But somewhere along the way, home economics started to disappear. Some schools did away with it altogether, reacting to the sexist ways home economics had been presented in the past. (Read “How to Be a Good Wife,” an excerpt from a 1954 home economics textbook, and you’ll see what I mean.) Others replaced “home economics” with the less fluffy-and-feminine term “Family and Consumer Science.” (Calling something a “science” places it squarely in the “not-feminine” arena.) Courses in “interior design” or “apparel design” replaced the homely sewing classes; courses in nutrition, with a strong emphasis on chemistry, replaced the more humble cooking classes. Home economics was for housewives; “Family and Consumer Science” was for scholars and aspiring professionals. There’s even a sizable body of academic literature in Family and Consumer Science, with journal article titles like, “Establishing a research base for the expanded food and nutrition education program.” The bottom line was this: Either home economics disappeared entirely from schools, or it morphed into something more slick and professionalized – into the “not-feminine.”

Sewing is not bad. Cooking is not bad. Learning how to clean your house, iron your shirts, develop a household budget, sew a button, create embroidered designs – none of these are bad things. But in a society that loves to categorize things into boxes, all of these activities go in the feminine box.  If we’re banishing the feminine, and telling girls (and boys) that these feminine pursuits are frivolous, unimportant, and unnecessary, we’re contributing to a very dangerous cultural climate. Think about this: We live in a culture where:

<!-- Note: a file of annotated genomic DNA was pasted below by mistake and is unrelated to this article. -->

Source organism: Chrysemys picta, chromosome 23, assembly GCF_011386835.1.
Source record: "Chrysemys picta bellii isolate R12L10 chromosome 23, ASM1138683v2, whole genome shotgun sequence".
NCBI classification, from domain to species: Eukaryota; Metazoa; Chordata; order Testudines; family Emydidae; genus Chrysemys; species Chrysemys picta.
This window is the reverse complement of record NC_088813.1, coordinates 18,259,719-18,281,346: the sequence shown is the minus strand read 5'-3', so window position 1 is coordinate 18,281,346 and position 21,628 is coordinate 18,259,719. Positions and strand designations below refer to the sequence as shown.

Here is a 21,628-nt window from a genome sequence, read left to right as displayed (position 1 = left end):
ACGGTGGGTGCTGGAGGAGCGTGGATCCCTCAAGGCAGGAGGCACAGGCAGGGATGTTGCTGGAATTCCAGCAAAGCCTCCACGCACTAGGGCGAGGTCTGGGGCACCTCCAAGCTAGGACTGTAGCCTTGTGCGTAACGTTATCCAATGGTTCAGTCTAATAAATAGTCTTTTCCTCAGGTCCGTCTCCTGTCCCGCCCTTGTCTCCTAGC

• Women are more likely than men to be victims of rape, sexual assault, and intimate partner violence;
  • Lesbians who identify as femme commonly experience in-group discrimination, or femme-phobia;
  • Men who are effeminate (whether they’re gay or not) are more likely than their more masculine counterparts to have been bullied in school, and are at a higher risk of being the victim of a hate crime;
  • Transgender women are at a staggering risk of being physically assaulted or murdered (particularly transgender women of color, according to statistics from the Transgender Violence Tracking Portal);
  • Transgender women, largely because of their feminine presentation, continue to experience various forms of oppression, largely at the hands of radical feminists (a group often referred to as TERFs).

What’s the common denominator that’s under fire? The feminine. Garden-variety sexism, reaching its evil tentacles into various queer communities  – and elsewhere. Anytime we denigrate the feminine – even if it’s something as inocuous as home economics – we begin the slippery slope to a far more dangerous form of oppression.

If we truly valued the feminine, men could cry without feeling like their man-card was about to be revoked. Same-sex attracted women could adorn themselves however they want without being told they’re “straight-acting.” Transgender women could live with a reasonable degree of safety. Imagine the possibilities.

All this from a comment about embroidery.